Maharishi: The basic difference is that Transcendental Meditation, in addition to its simplicity, concerns itself only with the mind. Other systems often involve some additional aspects with which the mind is associated, such as breathing or physical exercises. They can be a little complicated because they deal with so many things. But with Transcendental Meditation there is no possibility of any interference. So we say this is the all-simple program, enabling the conscious mind to fathom the whole range of its existence.

Transcendental Meditation ranges from active mind - or performing mind - to quiet mind - or resting mind. In this resting mind, one has purity and simplicity, uninvolved with anything other than the mind, uninvolved with any other practice. In Transcendental Meditation, because we deal only with the mind, we nourish all expressions of intelligence.

The mind meditates, gains Transcendental Consciousness and brings about transformation in different fields of manifestation. All fields of life, which are the expression of intelligence, are nourished or transformed and made better through experiencing Transcendental Consciousness.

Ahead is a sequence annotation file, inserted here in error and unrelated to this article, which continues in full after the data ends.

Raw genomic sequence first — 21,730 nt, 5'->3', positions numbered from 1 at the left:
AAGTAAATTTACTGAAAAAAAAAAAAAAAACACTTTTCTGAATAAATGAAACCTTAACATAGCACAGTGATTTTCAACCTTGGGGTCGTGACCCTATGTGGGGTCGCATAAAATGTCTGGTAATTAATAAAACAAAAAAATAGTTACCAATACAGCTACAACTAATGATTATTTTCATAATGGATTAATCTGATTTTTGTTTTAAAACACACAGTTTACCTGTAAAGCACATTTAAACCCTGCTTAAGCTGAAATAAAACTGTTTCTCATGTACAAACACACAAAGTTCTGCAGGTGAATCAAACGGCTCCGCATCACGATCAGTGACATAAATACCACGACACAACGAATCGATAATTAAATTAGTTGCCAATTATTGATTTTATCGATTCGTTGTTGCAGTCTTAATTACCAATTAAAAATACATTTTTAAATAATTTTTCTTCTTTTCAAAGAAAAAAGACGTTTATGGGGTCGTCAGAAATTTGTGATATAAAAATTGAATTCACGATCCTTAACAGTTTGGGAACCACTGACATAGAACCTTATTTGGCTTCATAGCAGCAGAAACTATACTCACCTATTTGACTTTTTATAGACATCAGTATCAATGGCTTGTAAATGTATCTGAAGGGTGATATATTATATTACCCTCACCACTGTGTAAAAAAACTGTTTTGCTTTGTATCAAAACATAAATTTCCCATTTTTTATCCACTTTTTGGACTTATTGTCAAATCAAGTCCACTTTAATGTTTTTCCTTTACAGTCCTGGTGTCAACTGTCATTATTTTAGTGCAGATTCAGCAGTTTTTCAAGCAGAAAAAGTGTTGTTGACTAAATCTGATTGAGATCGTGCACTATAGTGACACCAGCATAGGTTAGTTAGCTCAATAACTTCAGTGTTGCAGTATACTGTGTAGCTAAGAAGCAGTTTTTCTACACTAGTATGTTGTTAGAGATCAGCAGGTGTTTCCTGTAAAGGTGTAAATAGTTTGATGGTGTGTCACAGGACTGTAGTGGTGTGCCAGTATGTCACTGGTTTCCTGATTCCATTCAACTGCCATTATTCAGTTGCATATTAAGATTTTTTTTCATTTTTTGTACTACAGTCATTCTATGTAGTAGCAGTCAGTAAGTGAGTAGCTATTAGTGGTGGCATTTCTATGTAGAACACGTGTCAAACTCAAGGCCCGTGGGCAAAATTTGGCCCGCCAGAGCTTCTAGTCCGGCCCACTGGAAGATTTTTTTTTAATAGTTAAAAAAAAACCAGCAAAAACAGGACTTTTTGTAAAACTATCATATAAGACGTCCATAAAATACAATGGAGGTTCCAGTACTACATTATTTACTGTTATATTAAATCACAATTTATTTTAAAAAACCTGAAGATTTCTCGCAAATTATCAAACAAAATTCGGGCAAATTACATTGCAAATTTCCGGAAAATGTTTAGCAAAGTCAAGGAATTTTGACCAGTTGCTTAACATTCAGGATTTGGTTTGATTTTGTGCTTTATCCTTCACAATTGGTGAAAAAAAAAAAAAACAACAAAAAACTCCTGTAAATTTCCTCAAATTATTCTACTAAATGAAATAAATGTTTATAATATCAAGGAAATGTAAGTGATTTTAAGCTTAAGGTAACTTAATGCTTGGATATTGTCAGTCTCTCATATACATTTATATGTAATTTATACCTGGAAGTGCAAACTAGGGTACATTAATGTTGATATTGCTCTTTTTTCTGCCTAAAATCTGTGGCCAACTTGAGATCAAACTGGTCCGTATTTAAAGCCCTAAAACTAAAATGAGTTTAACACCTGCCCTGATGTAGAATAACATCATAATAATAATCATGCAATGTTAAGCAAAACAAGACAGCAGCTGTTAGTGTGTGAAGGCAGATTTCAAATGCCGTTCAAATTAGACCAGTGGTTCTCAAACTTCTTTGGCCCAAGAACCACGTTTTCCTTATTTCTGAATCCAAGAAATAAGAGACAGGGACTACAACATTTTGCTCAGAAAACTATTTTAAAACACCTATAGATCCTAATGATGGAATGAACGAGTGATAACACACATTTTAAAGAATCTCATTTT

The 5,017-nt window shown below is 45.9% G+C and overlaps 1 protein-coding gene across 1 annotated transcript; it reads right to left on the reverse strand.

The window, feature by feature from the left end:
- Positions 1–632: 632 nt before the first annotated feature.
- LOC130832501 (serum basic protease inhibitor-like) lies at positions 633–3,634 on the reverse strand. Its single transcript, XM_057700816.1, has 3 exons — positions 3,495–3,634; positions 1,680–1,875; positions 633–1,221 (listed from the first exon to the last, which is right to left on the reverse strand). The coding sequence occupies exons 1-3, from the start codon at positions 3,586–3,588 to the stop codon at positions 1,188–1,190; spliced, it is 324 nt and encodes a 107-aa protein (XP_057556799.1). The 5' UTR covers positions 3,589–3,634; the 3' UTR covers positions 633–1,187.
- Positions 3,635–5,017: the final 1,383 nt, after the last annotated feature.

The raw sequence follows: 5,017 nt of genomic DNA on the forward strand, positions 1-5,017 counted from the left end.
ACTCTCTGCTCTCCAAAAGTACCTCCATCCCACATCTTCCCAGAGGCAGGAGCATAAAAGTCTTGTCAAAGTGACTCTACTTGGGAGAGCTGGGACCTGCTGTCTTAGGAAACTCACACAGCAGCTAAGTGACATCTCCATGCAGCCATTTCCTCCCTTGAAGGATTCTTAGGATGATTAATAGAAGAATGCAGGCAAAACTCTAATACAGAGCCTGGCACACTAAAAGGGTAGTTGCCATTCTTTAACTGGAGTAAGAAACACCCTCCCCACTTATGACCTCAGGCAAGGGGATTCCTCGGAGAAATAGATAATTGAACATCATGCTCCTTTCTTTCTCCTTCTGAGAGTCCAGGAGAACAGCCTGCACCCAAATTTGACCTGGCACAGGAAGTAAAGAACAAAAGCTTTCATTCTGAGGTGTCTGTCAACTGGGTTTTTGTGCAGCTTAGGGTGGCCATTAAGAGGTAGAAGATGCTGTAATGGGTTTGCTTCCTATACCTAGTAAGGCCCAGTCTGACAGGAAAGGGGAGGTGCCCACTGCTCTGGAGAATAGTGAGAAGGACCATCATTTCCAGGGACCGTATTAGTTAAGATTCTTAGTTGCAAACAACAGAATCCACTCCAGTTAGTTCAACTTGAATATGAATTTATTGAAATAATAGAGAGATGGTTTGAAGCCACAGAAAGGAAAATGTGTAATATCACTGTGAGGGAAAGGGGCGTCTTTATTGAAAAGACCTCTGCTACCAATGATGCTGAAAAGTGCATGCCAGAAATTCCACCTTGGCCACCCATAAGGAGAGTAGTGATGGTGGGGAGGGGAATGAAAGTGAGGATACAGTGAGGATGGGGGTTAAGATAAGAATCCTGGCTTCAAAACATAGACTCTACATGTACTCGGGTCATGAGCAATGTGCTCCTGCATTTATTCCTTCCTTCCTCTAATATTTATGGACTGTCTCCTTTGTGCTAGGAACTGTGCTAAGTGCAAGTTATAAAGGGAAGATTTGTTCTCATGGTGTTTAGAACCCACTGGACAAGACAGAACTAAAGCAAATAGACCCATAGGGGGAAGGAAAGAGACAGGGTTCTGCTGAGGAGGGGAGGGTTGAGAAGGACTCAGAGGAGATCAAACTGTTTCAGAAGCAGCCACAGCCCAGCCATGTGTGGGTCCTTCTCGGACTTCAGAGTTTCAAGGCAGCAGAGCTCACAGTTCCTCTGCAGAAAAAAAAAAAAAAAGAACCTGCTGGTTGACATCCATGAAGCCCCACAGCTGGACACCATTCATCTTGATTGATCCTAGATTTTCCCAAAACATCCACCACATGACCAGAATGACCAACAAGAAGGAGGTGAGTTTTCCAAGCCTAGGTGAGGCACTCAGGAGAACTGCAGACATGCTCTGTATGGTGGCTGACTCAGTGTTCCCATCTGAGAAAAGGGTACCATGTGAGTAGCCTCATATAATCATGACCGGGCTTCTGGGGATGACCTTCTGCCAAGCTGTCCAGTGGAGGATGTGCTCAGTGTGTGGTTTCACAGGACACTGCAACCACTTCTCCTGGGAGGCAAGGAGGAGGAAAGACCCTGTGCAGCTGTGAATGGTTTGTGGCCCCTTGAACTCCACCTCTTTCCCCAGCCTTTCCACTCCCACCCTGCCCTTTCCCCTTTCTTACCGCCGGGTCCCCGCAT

The mind, of course, is always concerned with other aspects, such as the physiology of the body, the environment, and the whole universe for that matter. But since Transcendental Meditation deals only with the performance of the mind, from its active states to its settled state, it remains unconcerned with those other aspects, though it deals with them all, because intelligence deals with them all. -- Maharishi Mahesh Yogi, unknown interview, copyright presumablyheld by Maharishi Vedic University, The Maharishi Foundation, or another group within the TM family.

Cults come in a variety of shapes and sizes. Categories of cults that are recruiting successfully today include:

Eastern meditation: characterized by belief in God-consciousness, becoming one with God. The leader usually distorts and Eastern-based philosophy or religion. Members sometimes learn to disregard worldly possessions and may take on an ascetic lifestyle. Techniques used: meditation, repeated mantras, altered states of consciousness, trance states.